is an Adobe Photoshop expert and part-owner of
a digital imaging company which has operated
in Southern California for over 25 years,
serving the imaging needs of advertising, commercial,
design, and corporate clients.
Larry is a member of the Orange County Astronomers,
and an avid amateur telescope maker and observer.
Larry's telescope, which always seems to be
undergoing even more design improvement, has won awards at
the Riverside Telescope Makers' Conference.
Dr. Don Pettit has been
part of NASA's space program since April 1996.
From Nov. 23, 2002 to May 3, 2003, he
spent 5-1/2 months aboard the International Space Station
as Science Officer of Expedition-6. During the stay
the crew worked with numerous U.S. and Russian
science experiments. Dr. Pettit and the mission
commander performed 2 EVAs (spacewalks) to continue
the external outfitting of the orbital outpost. The
Expedition-6 crew launched on STS-113 Space Shuttle
Endeavour and returned to Earth on Soyuz TMA-1.
Prior to coming to NASA, Dr. Pettit worked as
a staff scientist at Los Alamos National Laboratory,
Los Alamos, New Mexico from 1984-1996. Projects
included reduced gravity fluid flow and materials
processing experiments on board the NASA KC-135
airplane, atmospheric spectroscopy measurements on
noctolucent clouds seeded from sounding rocket
payloads, volcano fumarole gas sampling on active
volcanos, and problems in detonation physics applied
to weapon systems. He was a member of the Synthesis
Group, slated with assembling the technology to
return to the moon and explore Mars (1990), and the
Space Station Freedom Redesign Team (1993).
Dr. Pettit is also an amateur astrophotographer
(of the standard terrestrial variety) who owns
a Questar scope.
is an accomplished CCD astro imager, having had his
images published both locally and in Sky and
Telescope magazine. He is a member of the Orange
County Astronomers (OCA), and has a pad and permanent
pier at their California desert site near Anza, where
he does most of his imaging. He is a charter member
of the OCA AstroImaging Special Interest Group.
Greg is also the founder of
which creates astronomically related videos.
AstroVideos produces both custom videos for
astronomical companies and their own training videos.
When not imaging, Greg is the owner/operator of
Pyros Pictures, a 3D computer
graphics studio which creates special effects for
feature films and broadcast TV, in addition to
producing commercials and corporate videos for
clients such as Sony Pictures, Warner Bros, Disney,
and Meade Instruments.
Robert Reeves began
experimenting with lunar photography in the 1950's.
He achieved high-resolution lunar images in 1961 and
soon expanded his astrophotography to include
wide-field deep-sky work with 35-mm cameras. After
completing military service, he continued solar
system photography with an 8-inch SCT. In 1977, he
acquired an 8-inch f/1.5 Schmidt camera and began
specializing in high resolution wide-field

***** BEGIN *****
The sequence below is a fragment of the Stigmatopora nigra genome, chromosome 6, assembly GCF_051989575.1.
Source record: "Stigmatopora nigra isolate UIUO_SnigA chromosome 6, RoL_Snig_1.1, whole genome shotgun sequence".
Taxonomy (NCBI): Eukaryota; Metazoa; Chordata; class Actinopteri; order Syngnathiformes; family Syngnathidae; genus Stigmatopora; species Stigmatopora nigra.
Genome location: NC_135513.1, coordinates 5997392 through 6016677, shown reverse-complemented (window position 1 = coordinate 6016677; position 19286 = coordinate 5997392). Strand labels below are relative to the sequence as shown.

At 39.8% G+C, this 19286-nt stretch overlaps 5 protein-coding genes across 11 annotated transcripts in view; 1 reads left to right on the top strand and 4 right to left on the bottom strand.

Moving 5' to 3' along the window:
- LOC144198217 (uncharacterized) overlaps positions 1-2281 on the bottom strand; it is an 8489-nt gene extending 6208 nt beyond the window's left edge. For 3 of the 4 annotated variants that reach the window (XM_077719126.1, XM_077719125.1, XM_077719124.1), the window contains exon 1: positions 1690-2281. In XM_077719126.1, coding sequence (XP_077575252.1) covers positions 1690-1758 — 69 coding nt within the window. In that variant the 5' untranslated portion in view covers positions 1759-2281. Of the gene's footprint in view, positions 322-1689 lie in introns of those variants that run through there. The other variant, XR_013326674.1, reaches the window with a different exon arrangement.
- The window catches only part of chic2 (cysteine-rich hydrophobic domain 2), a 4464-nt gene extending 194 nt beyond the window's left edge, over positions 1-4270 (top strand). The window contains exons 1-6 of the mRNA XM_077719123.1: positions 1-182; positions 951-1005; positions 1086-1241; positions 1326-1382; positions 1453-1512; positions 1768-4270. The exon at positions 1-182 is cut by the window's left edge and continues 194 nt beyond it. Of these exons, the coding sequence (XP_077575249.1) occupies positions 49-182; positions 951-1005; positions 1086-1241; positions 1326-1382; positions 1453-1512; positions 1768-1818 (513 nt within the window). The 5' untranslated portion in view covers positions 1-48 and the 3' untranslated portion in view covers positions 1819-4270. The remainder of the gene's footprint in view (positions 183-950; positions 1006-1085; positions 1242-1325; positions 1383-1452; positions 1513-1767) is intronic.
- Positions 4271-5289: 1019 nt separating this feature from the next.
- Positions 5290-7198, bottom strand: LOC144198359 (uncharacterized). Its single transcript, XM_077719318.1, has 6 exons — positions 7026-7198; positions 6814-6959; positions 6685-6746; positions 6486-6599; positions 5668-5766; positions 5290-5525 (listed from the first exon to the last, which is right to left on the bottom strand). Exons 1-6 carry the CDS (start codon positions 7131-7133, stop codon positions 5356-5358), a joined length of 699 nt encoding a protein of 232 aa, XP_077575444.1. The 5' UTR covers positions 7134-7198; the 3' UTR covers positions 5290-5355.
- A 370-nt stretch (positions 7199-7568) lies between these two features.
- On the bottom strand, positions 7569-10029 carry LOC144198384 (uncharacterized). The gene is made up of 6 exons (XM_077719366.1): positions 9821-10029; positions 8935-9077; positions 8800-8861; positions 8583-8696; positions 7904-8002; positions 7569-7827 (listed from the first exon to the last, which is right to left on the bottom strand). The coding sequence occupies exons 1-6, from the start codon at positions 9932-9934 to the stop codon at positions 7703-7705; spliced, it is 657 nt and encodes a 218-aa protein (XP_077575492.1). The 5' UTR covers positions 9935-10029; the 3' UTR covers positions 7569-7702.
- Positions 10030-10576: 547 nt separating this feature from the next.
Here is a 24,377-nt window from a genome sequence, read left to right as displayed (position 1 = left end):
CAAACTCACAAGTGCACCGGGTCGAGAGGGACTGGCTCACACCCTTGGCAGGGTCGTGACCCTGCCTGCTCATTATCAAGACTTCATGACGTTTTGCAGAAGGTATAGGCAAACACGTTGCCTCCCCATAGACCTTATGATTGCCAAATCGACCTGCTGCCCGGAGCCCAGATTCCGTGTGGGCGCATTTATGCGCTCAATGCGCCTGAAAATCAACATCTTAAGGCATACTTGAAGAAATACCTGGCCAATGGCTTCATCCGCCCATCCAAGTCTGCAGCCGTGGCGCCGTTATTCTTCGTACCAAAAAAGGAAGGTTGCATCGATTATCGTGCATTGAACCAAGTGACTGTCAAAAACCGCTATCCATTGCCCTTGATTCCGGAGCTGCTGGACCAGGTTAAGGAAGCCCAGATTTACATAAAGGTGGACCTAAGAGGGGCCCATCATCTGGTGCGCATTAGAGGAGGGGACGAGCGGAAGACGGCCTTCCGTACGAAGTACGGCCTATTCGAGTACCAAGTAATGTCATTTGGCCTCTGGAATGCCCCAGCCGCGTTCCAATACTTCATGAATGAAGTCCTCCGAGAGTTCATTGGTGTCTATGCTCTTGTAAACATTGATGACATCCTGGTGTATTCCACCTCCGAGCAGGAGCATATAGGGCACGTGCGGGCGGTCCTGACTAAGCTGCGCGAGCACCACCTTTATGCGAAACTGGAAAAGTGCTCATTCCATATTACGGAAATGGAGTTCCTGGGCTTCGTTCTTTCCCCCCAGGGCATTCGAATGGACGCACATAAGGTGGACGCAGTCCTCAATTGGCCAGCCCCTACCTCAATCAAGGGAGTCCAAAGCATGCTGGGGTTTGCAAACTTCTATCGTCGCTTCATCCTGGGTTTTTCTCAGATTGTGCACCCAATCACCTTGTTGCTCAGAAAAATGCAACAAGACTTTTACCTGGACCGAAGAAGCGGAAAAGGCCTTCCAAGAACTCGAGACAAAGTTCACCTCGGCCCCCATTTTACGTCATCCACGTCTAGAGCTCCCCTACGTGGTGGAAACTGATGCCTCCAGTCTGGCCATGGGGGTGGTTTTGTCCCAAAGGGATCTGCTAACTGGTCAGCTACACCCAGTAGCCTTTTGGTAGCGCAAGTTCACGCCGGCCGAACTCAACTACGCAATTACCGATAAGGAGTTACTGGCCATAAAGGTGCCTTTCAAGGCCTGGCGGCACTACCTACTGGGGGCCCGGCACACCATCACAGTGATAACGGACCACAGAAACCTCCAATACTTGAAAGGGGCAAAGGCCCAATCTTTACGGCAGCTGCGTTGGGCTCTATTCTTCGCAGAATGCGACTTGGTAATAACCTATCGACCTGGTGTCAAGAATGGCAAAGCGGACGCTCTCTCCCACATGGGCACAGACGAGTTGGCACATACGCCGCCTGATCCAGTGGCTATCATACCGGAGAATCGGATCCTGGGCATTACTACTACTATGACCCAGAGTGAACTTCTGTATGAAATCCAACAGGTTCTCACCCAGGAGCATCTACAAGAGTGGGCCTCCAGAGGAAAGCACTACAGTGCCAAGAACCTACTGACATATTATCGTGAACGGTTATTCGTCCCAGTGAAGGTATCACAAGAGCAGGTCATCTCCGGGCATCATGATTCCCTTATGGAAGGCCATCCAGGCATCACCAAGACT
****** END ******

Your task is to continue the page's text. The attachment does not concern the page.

Robert has authored a book and co-authored two others
on space exploration and has contributed photographs
and over 100 articles to seven astronomical
magazines. His latest work is Wide-Field
Astrophotography, published by Willmann-Bell.
Loke Kun Tan
is widely acknowledged as one of the leading
astroimagers, having worked extensively in
both film and CCD imaging. His works have been
widely published in astronomy magazines as well
as used as prime examples of fine imaging by
manufacturers of astronomical equipment.
became interested in astronomy back in the 1960s when
he started exploring the solar system with a 60mm
Swift refractor. This early experience created a life
long interest in science and imaging.
His professional career started in the late 1970s and
includes many years of teaching mathematics at Kent
State University and software development. Currently
he is the owner of MLUnsold Digital Imaging and
author of ImagesPlus, the "gold standard" for image
processing of digital camera astro images.
is currently a graduate student in the Institute for
Astronomy at University of Hawaii's Manoa Campus in
Honolulu. His research focuses on deep imaging of
distant galaxies using various large telescopes on
Wei-Hao started his amateur astronomy life in 1990
and soon became an active photographer and writer in
Taiwan. In the 90's, he published several of his
images in Japanese magazines and articles about
imaging techniques in Taiwanese journals. He stopped
taking pictures for 5 years since 1998 as he switched
his interest to astronomical research. After coming
to Mauna Kea and being deeply attracted by the sky,
Wei-Hao resumed his astrophotography and specializes
in ultrawidefield film imaging of deep-sky scenes.
is the author of The New CCD Astronomy, a
book covering the practical aspects of CCD imaging.
Ron has written more than a dozen books on various
computer and science topics since the early 1990s,
and he is the founder of New Astronomy Press. Ron
recently opened Blackbird Observatory, a remote
observatory that can be completely controlled via the
internet. Ron currently is writing a new book on CCD
Image Processing for astro imagers, due out late in